Dutch Election Reflections

So we’re a week on from the Dutch general election and… how bland it was. So bland in fact, that even my modest predictions for the performance of Wilders and his Amazing Fascist Freakshow under-performed rather hilariously. Seemingly, the Netherlands has stuck to its ‘liberal’ tradition and returned the status quo. But how much is this really a rejection of the ostensible global pattern of rising populism? And is it really that much of a surprise? To answer the latter, let’s have a review of my own predictions first.

In my (very rough) projection I pretty much just went with a simple average of the polls at the time. Let’s compare these with what actually happened:

Party                        I SAID:          THE DUTCH DECIDED:

PVV                           30        (+15)                  20  (+5)

VVD                           25        (-16)                   33 (-8)

CDA                            18  (+5)                           19 (+6)

D66                              17 (+5)                           19 (+7)

GL                               15 (+11)                           14 (+10)

SP                               12        (-3)                       14 (-1)

PvdA                          10         (-30)                    9 (-29)

50+                             7 (+5)                                  4 (+3)

CU                               6 (+1)                                 5 (0)

PvdA                          4 (+2)                                 5 (+3)

SGP                             3 (0)                                   3 (0)

Others                       3 (+3)                                 5 (+5)

This is really a vindication of the Dutch polling companies more so than it is my ability to calculate an average on an excel file.

In fact, the only personal tweak I did make was to inflate the VVD figures, due to the fear of under-representation in the polls Trump supporters in the UK and Conservative and Leave voters, have suffered (or benefited really, I suppose) in 2015 and 2016, repeating itself here.

Even with that, my proposed 5-party grand coalition looks superfluous; in fact only four parties are needed. The fact the PvdA were weakened so badly and slipped into singlee figures means that the PVV, CDA, D66 and GL are the only realistic candidates, and they have already been discussing what a potential coalition’s policy platform would look like (and that ain’t an easy afternoon’s work). In theory, those four parties could be the PVV, CDA, D66, and PvdA, and this would be to Rutte’s liking; back in government with his former bedfellows, but he is also keenly aware of the potential backlash that excluding what are now the main bearers of the red flag from government could be come the next election, likely after 2020. D66 are only on the soft left and will be easier won over on the two centre right’s stances on immigration, Europe, and asylum; GL will be the most difficult appetite to satiate policy-wise. The Socialists campaigned on a platform of not going into coalition with the VVD.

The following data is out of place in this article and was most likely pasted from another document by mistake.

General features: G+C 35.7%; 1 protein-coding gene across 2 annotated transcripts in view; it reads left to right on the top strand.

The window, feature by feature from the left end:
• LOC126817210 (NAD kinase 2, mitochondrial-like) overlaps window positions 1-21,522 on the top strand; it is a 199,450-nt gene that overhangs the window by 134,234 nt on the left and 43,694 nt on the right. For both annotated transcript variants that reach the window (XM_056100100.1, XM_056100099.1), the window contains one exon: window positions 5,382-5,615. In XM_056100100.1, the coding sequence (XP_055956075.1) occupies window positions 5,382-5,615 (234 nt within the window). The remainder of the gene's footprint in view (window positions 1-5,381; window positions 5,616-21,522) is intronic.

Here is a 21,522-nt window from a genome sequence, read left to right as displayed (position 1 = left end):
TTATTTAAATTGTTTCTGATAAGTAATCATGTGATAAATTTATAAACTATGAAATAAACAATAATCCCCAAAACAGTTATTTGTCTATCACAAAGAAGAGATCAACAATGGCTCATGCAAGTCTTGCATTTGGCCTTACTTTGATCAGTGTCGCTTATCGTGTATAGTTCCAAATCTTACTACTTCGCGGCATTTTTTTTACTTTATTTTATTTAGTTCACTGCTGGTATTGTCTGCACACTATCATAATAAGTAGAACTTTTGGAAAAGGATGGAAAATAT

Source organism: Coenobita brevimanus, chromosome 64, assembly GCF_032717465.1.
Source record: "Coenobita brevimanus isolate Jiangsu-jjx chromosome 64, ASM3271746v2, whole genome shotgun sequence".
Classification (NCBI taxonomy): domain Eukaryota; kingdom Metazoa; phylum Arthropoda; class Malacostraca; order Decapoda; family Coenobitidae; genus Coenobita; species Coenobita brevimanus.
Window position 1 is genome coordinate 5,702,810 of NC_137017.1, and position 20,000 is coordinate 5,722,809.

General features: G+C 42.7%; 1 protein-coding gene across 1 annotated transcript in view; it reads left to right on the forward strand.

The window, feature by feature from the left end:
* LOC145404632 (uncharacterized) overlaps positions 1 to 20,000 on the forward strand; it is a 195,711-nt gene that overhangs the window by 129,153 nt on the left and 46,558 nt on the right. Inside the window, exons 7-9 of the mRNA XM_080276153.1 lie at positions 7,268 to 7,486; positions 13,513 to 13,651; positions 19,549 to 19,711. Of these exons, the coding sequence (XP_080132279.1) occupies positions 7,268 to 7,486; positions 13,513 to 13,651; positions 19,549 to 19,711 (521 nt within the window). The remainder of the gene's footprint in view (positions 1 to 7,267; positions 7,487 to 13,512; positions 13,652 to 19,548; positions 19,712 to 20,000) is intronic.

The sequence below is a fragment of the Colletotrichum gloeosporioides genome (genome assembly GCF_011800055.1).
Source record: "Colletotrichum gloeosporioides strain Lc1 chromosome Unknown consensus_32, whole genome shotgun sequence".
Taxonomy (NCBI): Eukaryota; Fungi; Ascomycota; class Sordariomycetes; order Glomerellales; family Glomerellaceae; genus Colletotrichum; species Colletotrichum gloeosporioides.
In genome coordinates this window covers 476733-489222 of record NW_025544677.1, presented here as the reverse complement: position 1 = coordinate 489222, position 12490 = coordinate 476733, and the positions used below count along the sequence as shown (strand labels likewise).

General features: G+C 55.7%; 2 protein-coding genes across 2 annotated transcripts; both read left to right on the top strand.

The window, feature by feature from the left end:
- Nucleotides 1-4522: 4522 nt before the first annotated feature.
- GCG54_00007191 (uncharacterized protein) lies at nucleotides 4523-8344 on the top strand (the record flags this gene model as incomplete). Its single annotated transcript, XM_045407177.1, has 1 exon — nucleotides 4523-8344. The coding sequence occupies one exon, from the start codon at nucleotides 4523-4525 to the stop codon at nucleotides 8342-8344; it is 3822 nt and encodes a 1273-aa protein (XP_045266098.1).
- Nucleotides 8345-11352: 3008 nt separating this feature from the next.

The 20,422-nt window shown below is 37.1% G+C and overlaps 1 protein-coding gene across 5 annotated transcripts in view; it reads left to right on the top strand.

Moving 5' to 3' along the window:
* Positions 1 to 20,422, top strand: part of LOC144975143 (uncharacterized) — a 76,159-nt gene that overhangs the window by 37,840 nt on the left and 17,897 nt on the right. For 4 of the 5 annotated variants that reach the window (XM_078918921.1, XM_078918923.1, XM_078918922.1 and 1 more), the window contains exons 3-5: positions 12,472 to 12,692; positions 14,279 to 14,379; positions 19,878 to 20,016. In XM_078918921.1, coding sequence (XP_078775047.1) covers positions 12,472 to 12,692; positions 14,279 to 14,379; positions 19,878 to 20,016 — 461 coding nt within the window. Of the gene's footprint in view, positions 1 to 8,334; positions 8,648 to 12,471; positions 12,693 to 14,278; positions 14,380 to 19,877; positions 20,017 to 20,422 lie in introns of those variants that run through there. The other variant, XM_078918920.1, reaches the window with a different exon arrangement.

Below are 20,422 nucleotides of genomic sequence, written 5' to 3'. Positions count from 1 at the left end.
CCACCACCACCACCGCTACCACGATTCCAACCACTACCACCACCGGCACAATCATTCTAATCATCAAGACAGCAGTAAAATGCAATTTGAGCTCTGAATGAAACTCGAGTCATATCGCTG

There are simply not enough seats on either side for a simple left or right coalition, however. The only alternative is an extremely narrow threshold majority of 76 between the PVV, CDA, D66, and CU. The CU’s failure to improve on their number of seats however means that this coalition would be defeated more often than not in parliament, especially given D66 would have most legislature sweetened to some degree to agree in the first place, and it only requires a single MP to rebel to lose the whole vote.

As such, I do think we will see an eventual deal between the PVV-CDA-D66-GL. And that means, well no change, really. At most, we will see a slight deceleration of the PVV’s austerity program, but public spending will probably not go up to anywhere near the amount the GL and even D66, would have wanted. In some ways, for the left, it is good to have new, exciting faces on the scene with bold new visions BUT on the other hand the complete decimation of the PvdA as the united front of the left and centre-left in government is troubling in terms of mainstream respectability and organisation. If the GL and D66 start arguing with each other, or are too stubborn with the two bigger centre-right parties, we could see at the next election (especially if it’s an early one following a breakdown of the coalition) a further resurgence of the right.

But for now that’s all speculation. While I think Wilder’s defeat is worth celebrating, it is not time to get ahead of oneself. The political dynamic in the Netherlands is very different to those in France and Germany, and we simply have to wait and see if those two bigger countries follow suit with the status quo. In the meantime, we at least have only one orange cartoon neo-fascist running things. And at the moment, I’ll take what I can get.

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